The quake hit at the end of the day, a little after 5 pm, and I was at work on the 2nd floor of the HP Response Center in Mountain View. I was a tech support engineer for anything HP made which printed, plotted or scanned. I got under the desk as a couple of dozen manuals fell out of the overhead shelf. We spent the next two days picking books up off the floor.
The building had been the Mayfield Mall, a small shopping center with a chain import store as its centerpiece. When HP bought the building, the city inspectors noticed it was not up to earthquake code, so instead of moving in as planned, HP totally rebuilt, and allegedly brought the building up to code. Improvements included reinforced columns on the underground parking area, windows designed to have the glass fall outward if the quake was big enough, an external brick and cinder block building with an emergency power plant, and a huge, allegedly earthquake-proof server room in the basement.
After the quake, there were cracks in the parking columns, and the area was closed, never to re-open. The quake was significantly stronger than what should have made the windows fall out, but they stayed in place. A good thing, because they would have wrecked cars and possibly people too. The emergency generator failed. It took several days for them to get it running again. Weird because they had fired it up a couple of days before. A water pipe broke in the server room, flooding it and killing the entire server farm. I'm not sure how long we were down, I think we piggy backed onto a mirrored site back east.
Getting home was a bitch. All the traffic lights were out, HP was located on Central Expressway just before it became Alma in Palo Alto. I lived between Menlo Park and Redwood City, just off El Camino, about 3,784 traffic lights away. It took two hours. HP made a big mistake kicking us all out of the building, we would have been safer staying.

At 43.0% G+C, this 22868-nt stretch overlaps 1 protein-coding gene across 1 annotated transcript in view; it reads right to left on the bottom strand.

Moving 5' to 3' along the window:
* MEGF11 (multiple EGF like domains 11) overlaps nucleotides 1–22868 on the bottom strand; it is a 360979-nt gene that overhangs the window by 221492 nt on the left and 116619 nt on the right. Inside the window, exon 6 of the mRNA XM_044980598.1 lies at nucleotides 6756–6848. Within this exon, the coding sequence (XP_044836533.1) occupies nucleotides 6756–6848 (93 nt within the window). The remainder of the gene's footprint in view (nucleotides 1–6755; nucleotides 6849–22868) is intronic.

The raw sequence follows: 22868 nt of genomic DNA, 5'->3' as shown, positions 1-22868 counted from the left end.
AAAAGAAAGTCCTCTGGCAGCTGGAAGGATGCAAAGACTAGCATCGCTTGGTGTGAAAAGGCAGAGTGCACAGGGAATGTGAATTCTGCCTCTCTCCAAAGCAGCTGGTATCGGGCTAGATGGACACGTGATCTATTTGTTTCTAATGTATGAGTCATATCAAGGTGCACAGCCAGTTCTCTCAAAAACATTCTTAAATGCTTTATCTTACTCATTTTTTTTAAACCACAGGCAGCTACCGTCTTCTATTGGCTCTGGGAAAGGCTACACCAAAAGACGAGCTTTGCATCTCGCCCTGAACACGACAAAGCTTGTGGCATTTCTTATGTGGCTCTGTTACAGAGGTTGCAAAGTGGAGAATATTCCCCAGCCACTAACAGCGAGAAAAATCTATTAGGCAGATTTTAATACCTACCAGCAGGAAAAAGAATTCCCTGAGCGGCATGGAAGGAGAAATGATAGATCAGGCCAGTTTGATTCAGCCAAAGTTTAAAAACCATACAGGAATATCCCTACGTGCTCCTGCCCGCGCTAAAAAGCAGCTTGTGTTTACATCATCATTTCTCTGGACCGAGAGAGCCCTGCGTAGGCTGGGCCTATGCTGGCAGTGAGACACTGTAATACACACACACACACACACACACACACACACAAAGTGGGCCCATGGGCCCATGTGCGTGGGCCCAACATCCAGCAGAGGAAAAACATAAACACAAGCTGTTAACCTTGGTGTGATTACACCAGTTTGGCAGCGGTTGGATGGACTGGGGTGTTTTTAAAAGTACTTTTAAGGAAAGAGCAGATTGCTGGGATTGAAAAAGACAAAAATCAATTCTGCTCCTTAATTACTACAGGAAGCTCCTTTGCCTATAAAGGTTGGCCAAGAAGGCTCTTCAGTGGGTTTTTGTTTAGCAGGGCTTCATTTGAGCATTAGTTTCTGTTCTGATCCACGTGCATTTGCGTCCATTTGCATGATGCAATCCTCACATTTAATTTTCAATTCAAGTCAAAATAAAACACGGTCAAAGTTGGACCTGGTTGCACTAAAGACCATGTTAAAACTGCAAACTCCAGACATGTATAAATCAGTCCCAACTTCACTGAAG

A combination of earthquake damage, HP mismanagement and greed closed down the campus (which was also the training center), a few years ago, and it is scheduled to be bulldozed and replaced by a housing project.
I don't remember any damage at the house. I rented the front half of a house which had been converted into two one-bedroom apartments. I did not have any pets - I had given my cats to a friend in Felton because I was about to move out and travel for a month. He told me one of them ran away that day and was never seen again. There may have been a book shelf emptied or fallen over, but I forget. This was before cell phones, so all land line circuits were tied up. I called my folks the next day.
The big news was the quake happened while the stadium was filling for the World Series, which was between the A's and the Giants that year. And a section of the Bay Bridge top roadway fell like a horizontal door onto the lower deck. And a chunk of the 880 (or was it still Hwy 17?) viaduct top roadway fell onto the bottom roadway, squishing lots of people, 40+.
There was a lot of other building and road damage, downtown Santa Cruz was toast, as was much of central Watsonville. More info can be found on wikipedia here.